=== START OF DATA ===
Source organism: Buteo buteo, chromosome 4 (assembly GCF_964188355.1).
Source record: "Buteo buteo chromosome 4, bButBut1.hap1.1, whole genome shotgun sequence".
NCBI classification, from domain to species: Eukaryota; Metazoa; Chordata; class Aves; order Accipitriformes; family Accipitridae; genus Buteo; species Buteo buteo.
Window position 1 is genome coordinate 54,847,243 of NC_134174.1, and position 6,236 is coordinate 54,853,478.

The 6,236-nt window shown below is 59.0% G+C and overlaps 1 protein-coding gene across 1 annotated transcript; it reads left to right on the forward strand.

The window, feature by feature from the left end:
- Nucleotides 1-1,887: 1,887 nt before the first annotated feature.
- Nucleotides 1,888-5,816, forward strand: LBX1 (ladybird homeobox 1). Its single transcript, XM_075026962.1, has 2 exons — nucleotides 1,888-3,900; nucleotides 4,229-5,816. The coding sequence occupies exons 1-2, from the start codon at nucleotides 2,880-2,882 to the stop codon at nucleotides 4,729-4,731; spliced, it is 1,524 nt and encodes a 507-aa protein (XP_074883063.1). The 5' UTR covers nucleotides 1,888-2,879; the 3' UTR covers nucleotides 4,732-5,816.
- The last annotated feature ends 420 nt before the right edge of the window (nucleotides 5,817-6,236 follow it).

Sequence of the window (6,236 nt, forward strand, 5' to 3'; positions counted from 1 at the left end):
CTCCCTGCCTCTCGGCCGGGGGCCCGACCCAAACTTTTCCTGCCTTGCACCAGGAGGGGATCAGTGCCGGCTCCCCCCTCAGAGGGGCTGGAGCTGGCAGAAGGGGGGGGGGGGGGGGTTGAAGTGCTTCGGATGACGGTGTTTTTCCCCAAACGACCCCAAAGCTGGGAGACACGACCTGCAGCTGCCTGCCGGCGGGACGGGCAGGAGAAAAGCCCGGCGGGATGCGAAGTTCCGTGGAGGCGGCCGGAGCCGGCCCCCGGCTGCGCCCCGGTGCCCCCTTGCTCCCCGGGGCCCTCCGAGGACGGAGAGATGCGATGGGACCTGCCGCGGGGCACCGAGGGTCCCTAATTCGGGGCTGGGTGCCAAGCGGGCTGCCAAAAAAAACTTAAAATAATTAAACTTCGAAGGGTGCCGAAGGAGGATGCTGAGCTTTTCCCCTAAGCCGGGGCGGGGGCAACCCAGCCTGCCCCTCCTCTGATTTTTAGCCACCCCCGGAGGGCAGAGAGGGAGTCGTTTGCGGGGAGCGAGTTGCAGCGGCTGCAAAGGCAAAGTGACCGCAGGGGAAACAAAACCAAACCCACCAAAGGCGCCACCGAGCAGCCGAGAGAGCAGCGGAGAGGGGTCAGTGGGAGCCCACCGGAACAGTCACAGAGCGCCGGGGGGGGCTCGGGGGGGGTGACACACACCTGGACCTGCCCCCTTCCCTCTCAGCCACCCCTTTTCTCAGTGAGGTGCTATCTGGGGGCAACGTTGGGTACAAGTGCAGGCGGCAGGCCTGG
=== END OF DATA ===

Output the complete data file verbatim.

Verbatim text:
Source organism: Buteo buteo, chromosome 4 (assembly GCF_964188355.1).
Source record: "Buteo buteo chromosome 4, bButBut1.hap1.1, whole genome shotgun sequence".
NCBI classification, from domain to species: Eukaryota; Metazoa; Chordata; class Aves; order Accipitriformes; family Accipitridae; genus Buteo; species Buteo buteo.
Window position 1 is genome coordinate 54,847,243 of NC_134174.1, and position 6,236 is coordinate 54,853,478.

The 6,236-nt window shown below is 59.0% G+C and overlaps 1 protein-coding gene across 1 annotated transcript; it reads left to right on the forward strand.

The window, feature by feature from the left end:
- Nucleotides 1-1,887: 1,887 nt before the first annotated feature.
- Nucleotides 1,888-5,816, forward strand: LBX1 (ladybird homeobox 1). Its single transcript, XM_075026962.1, has 2 exons — nucleotides 1,888-3,900; nucleotides 4,229-5,816. The coding sequence occupies exons 1-2, from the start codon at nucleotides 2,880-2,882 to the stop codon at nucleotides 4,729-4,731; spliced, it is 1,524 nt and encodes a 507-aa protein (XP_074883063.1). The 5' UTR covers nucleotides 1,888-2,879; the 3' UTR covers nucleotides 4,732-5,816.
- The last annotated feature ends 420 nt before the right edge of the window (nucleotides 5,817-6,236 follow it).

Sequence of the window (6,236 nt, forward strand, 5' to 3'; positions counted from 1 at the left end):
CTCCCTGCCTCTCGGCCGGGGGCCCGACCCAAACTTTTCCTGCCTTGCACCAGGAGGGGATCAGTGCCGGCTCCCCCCTCAGAGGGGCTGGAGCTGGCAGAAGGGGGGGGGGGGGGGGTTGAAGTGCTTCGGATGACGGTGTTTTTCCCCAAACGACCCCAAAGCTGGGAGACACGACCTGCAGCTGCCTGCCGGCGGGACGGGCAGGAGAAAAGCCCGGCGGGATGCGAAGTTCCGTGGAGGCGGCCGGAGCCGGCCCCCGGCTGCGCCCCGGTGCCCCCTTGCTCCCCGGGGCCCTCCGAGGACGGAGAGATGCGATGGGACCTGCCGCGGGGCACCGAGGGTCCCTAATTCGGGGCTGGGTGCCAAGCGGGCTGCCAAAAAAAACTTAAAATAATTAAACTTCGAAGGGTGCCGAAGGAGGATGCTGAGCTTTTCCCCTAAGCCGGGGCGGGGGCAACCCAGCCTGCCCCTCCTCTGATTTTTAGCCACCCCCGGAGGGCAGAGAGGGAGTCGTTTGCGGGGAGCGAGTTGCAGCGGCTGCAAAGGCAAAGTGACCGCAGGGGAAACAAAACCAAACCCACCAAAGGCGCCACCGAGCAGCCGAGAGAGCAGCGGAGAGGGGTCAGTGGGAGCCCACCGGAACAGTCACAGAGCGCCGGGGGGGGCTCGGGGGGGGTGACACACACCTGGACCTGCCCCCTTCCCTCTCAGCCACCCCTTTTCTCAGTGAGGTGCTATCTGGGGGCAACGTTGGGTACAAGTGCAGGCGGCAGGCCTGG